London pride21 October 2013
Purported to cost in the region of £200 million, the New Bus for London project continues to grab headlines. Following its launch on two new routes − with a third set for completion by the end of year − Ross Davies talks to Transport for London’s Mike Weston about the long-term cost benefits, green credentials and why Londoners should be proud.
When Urban Transport Agenda last spoke with Mike Weston in the summer of 2012, Transport for London (TfL) had not long unveiled a trial of its New Bus for London (NB4L) project on the capital's streets. At that point, it consisted of eight prototypes running on a limited basis along the 38 route from Clapton Pond to Victoria.
Fast forward a year, and Weston, operations director at London Buses, is once again talking to us within the confines of TfL's spacious, open-plan headquarters in Southwark. Launched only a week before our meeting, the 24 route between Hampstead and Pimlico became the first route to be fully served by the NB4L.
The roll-out of the new Routemaster, with its familiar hop-on, hop-off design (upgraded by London-based designer Thomas Heatherwick), complete with onboard conductor, has been the subject of much discussion, not least over the enthusiastic involvement of Mayor Boris Johnson, who personally commissioned the project. Weston carries a similar sense of optimism over recent developments.
"The reaction from the public to the rollout on the 24 route has been fantastic," he says. "We had families lining the streets of Camden just to see this new icon. The feedback from drivers has been really positive as well."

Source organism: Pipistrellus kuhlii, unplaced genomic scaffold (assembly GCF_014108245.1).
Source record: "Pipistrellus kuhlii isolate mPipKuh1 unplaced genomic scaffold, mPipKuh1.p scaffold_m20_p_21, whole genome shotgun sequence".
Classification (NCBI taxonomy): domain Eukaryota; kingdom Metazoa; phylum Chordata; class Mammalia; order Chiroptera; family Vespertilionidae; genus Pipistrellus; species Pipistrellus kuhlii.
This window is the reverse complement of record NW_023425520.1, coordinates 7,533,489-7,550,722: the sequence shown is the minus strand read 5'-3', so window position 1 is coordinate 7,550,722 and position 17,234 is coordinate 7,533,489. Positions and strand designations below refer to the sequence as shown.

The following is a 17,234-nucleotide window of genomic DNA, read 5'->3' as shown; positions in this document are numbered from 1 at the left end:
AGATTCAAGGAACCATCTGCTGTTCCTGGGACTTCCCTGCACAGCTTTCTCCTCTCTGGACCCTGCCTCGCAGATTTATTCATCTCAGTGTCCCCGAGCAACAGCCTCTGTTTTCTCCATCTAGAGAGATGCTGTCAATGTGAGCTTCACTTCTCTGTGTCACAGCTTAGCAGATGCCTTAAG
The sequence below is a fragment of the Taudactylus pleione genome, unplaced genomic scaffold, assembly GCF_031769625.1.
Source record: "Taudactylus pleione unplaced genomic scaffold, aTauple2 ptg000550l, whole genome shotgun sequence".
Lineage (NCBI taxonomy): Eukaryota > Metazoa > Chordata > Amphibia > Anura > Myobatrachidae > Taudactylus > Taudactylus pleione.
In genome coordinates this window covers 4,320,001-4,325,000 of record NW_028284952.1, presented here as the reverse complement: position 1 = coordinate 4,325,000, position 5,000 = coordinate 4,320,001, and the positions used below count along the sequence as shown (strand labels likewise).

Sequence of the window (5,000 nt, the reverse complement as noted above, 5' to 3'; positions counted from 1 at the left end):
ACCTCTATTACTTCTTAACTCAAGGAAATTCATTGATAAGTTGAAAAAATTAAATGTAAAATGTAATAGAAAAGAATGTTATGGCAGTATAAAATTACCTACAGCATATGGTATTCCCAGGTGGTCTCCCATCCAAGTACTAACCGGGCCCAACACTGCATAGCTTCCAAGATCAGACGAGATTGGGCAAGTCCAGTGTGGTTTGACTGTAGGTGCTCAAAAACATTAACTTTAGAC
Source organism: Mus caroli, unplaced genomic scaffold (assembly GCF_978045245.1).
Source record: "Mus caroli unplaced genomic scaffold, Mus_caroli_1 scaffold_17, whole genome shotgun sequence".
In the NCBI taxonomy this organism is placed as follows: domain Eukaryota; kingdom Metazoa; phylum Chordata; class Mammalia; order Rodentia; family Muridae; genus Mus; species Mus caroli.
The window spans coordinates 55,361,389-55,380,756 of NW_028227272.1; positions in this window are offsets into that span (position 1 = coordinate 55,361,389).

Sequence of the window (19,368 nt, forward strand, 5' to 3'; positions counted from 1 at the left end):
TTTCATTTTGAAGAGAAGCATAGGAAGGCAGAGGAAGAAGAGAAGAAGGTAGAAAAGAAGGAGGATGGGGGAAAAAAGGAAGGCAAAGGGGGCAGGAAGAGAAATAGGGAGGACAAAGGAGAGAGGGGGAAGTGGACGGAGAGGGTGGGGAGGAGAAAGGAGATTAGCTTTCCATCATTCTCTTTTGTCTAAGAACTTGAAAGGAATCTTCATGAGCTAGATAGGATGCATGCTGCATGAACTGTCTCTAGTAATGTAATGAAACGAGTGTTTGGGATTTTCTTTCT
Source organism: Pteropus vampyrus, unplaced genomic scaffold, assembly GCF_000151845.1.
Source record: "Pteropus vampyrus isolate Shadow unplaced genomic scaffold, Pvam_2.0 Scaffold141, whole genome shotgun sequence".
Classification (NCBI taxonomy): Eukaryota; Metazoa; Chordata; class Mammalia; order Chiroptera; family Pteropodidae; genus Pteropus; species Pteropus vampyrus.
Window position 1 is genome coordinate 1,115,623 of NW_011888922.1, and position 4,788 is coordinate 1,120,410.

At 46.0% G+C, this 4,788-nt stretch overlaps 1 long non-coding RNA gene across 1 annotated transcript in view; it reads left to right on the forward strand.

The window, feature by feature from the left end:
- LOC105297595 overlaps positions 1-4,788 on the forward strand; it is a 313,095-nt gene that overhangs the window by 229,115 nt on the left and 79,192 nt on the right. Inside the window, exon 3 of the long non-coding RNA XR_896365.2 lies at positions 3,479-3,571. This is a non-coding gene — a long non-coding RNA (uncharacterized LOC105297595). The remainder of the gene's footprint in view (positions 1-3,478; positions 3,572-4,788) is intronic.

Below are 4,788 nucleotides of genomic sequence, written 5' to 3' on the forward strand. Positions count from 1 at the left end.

The 27 buses now on the route are able to carry 28,000 travellers every day, and while the vehicles may feature no discernible differences to the said prototypes, Weston stresses that a great deal of maintenance and "below-the-bonnet" tweaking has taken place in order to improve performance.
"We have learned a lot since the initial production of the vehicle," he explains. "For instance, it was clearfrom the prototypes that the insulation between the engine compartment and rear stairs could be better in terms of heat. So, we've changed the specification of the material to reduce the amount of heating being transferred between those two areas of the bus.
"However, I would say that the adjustments we've had to make have been minor; most of that has tended to be software-related - predominantly relating to the engine management system."
Specifically, this relates to the verification of the bus's hybrid system and optimising fuel consumption. After all, NB4L is 40% more fuel-efficient than conventional buses; not to mention 15% more efficient than other diesel-electric hybrids already in operation.
Aside from Mayor Johnson's well-publicised goal to reduce London's CO2 emissions by 60% by 2025, has TfL set out any internal emissions targets?